A while back my doctor said I should lose some weight. Ever since getting in shape for the Tybee Island marathon that I ran last year about this time, I have run a consistent 25 miles a week. That’s about 70 weeks in a row (OK, this week I came up short – I’ll make it up next week).
Not that I like it. It’s boring, exhausting, and running in the winter when it’s windy is only for crazy people. But here’s the dilemma that made me heed the doctor’s advice: when I hit 40, my cholesterol began climbing and I realized that if I was going to see my grandbabies graduating from college, something had to give.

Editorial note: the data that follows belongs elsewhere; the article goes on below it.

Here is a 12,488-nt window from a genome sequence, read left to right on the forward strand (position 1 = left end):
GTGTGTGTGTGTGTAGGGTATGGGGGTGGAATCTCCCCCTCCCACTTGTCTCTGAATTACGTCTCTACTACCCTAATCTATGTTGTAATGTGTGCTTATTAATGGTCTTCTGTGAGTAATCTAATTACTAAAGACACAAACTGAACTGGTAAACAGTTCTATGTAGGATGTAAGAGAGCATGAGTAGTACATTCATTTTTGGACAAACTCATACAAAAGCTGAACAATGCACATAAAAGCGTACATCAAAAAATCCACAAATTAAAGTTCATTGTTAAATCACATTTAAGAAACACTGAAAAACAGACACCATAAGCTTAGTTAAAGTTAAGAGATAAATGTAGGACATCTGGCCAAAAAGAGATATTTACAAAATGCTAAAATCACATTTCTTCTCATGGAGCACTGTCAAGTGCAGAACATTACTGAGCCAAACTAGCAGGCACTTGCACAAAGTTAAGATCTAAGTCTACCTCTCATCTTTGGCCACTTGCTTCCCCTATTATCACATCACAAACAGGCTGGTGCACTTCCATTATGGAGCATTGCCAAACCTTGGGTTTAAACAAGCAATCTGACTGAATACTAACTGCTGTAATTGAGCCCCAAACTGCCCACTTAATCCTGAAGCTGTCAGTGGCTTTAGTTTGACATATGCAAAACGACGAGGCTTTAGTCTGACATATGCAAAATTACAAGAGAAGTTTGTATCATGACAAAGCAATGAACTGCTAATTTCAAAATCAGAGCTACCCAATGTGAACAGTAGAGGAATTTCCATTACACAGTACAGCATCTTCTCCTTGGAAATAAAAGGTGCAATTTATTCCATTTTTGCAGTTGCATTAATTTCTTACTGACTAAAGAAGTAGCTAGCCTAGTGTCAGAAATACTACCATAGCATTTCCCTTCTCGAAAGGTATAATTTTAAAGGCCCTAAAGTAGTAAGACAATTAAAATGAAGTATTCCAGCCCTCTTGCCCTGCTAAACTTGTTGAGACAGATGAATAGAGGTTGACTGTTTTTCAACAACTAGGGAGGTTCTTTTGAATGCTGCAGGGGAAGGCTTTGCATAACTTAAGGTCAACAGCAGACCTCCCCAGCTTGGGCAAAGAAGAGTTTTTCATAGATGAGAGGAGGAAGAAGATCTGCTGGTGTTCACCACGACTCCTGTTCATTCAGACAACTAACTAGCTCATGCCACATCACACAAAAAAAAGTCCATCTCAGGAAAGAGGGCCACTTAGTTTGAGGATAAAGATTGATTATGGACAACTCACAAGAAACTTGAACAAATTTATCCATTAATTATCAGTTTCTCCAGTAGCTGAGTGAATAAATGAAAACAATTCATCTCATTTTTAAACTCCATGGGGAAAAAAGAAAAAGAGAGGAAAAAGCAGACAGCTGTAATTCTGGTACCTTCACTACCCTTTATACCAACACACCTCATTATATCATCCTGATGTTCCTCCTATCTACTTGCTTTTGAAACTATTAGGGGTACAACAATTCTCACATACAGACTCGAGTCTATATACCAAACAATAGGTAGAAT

A lot of people faced with my predicament sign up for a membership at a health club, only to discover they’re too busy to get their money’s worth. A friend of mine bought a $3000 treadmill. Some people join basketball leagues and embarrass themselves against young opponents.
All I know is that in America, we’ve got a real problem with food – the average person between the ages of 20 and 40 gains 40 pounds in an era where diabetes is skyrocketing. You’ve got to find an answer for that. And maybe it’s politically incorrect to say it, but it’s amazing how a church that struggles with the sin of gluttony can moralize about other people’s failings. We need more grace, more exercise and less food.
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I'm motivated to join God in his global reclamation project. He's on the move, setting his sons and daughters free from their places of captivity. And he's partnering with those of us who have been freed to go and free others.